What we like about this iPad version is that Apple are including most of the keyboard shortcuts from the desktop version, certain shortcuts like for the blade tool seem to be missing at the moment, but we're going to include it in our Editors Keys Final Cut Pro shortcut cover for the iPad Magic Keyboard, because we have a feeling that they're going to add the desktop shortcuts for currently missing tools like the blade and marker. Makes sure you keep your eyes peeled for that (you can sign up to our mailing list on our website so that you'll get notified when they drop)
Final Cut for iPad can also be used in conjunction with the Apple Pencil, we don't usually use the Apple Pencil for editing, but we love this little feature that Final Cut has for it. If you hold the pencil over the touchscreen, but not actually touching it then you can use it to hover through your timeline and drag it across, previewing clips as it goes. It's great for looking through your timeline without actually editing anything on it, and we're super excited to see what other new features Apple add for this as well.
Say we finally want to export our masterpiece, we hit the Export button at the top of the screen and we're met with a large list of options to export. We can export the whole project as a video, export the audio only, export the current frame of the project, or even export the entire project as a Final Cut project, which we can then later re-open in the desktop version. Apple have made the process super easy, which we like - You can choose high quality which does a ProRes 422 which will be a huge file. You've also got smaller sizes and then you also have an option just for social platforms so if you're uploading to Youtube, Facebook, TikTok, Instagram etc then this is the one to use. You can then choose the video codec, resolution, file type and colour space.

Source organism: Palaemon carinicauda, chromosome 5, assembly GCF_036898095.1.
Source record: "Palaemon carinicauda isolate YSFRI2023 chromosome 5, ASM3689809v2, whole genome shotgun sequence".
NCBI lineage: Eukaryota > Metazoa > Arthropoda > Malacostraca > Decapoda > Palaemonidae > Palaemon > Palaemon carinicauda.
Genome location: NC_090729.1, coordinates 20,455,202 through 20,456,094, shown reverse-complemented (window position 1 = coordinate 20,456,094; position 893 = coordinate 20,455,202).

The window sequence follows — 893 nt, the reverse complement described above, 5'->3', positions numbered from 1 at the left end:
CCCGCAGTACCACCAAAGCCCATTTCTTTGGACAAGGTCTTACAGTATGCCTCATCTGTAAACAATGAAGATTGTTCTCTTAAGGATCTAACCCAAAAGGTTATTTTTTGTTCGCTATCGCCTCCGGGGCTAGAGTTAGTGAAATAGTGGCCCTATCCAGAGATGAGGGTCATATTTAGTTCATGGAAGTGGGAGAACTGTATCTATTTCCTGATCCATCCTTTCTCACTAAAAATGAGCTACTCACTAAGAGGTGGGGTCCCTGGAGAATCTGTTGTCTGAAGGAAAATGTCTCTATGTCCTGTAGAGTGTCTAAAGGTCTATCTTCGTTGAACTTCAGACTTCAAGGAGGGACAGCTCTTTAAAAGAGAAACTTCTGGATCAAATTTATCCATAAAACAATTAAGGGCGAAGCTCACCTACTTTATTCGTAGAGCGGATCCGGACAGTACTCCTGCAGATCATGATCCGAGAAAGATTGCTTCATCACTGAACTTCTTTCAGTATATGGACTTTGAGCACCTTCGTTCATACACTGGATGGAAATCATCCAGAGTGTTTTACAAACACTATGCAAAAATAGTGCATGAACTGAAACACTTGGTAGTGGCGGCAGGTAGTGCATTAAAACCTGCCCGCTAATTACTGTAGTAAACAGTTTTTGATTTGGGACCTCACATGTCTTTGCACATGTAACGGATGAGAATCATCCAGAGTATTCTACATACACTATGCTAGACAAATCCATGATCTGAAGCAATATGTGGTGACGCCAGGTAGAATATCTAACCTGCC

One little thing that is a bit frustrating is that, at the moment, there's no way to add your own custom LUTs. We think that this will most likely be sorted in a future update for Final Cut, as almost everyone who's in videography uses LUTs at some point, whether it's fixing up a shot from a DJI drone, or just to make a shot look more cinematic style. Maybe you've got some of our Editors Keys LUTs at hand, sadly they won't work on Final Cut for iPad at the moment, but we're pretty certain that they'll be available soon
At the moment, there doesn't look to be a way to record voiceovers in Final Cut Pro for iPad, but we've found a little way to do it on the iPad built-in camera. Firstly you'll need to plug in your USB microphone, for this we used our own Editors Keys SL600 with a USB-C cable, and then click on the camera icon at the top of the screen. Obviously we're not going to record a video, but you'll see a little volume icon in the bottom left of the screen which bring up a menu showing us our input sources and we can see that the input has changed from the iPad's microphones to our own SL600 mic.
We're then going to hit record and it's going to record a video but it'll record the audio through the USB microphone straight into the iPad and then you can simply detach the audio or hide the video, whichever works for you. At the moment, this is the only way to record a voiceover on Final Cut for the iPad, so it's a bit clunky but it's a good workaround if you do need to record a voiceover for your video.
That's our very quick first look into Final Cut for iPad, we'll be releasing a full beginners video for it very soon so if you're looking to learn all the tools and tricks, we'll be showing how to use the automatic scene removal tool and we'll be showing you how to take a project from the iPad to the desktop and then working on it that way. So if you want to learn more about Final Cut for iPad then stay tuned and be sure you're subscribed to our Youtube channel! Check out our video on FCP for iPad below!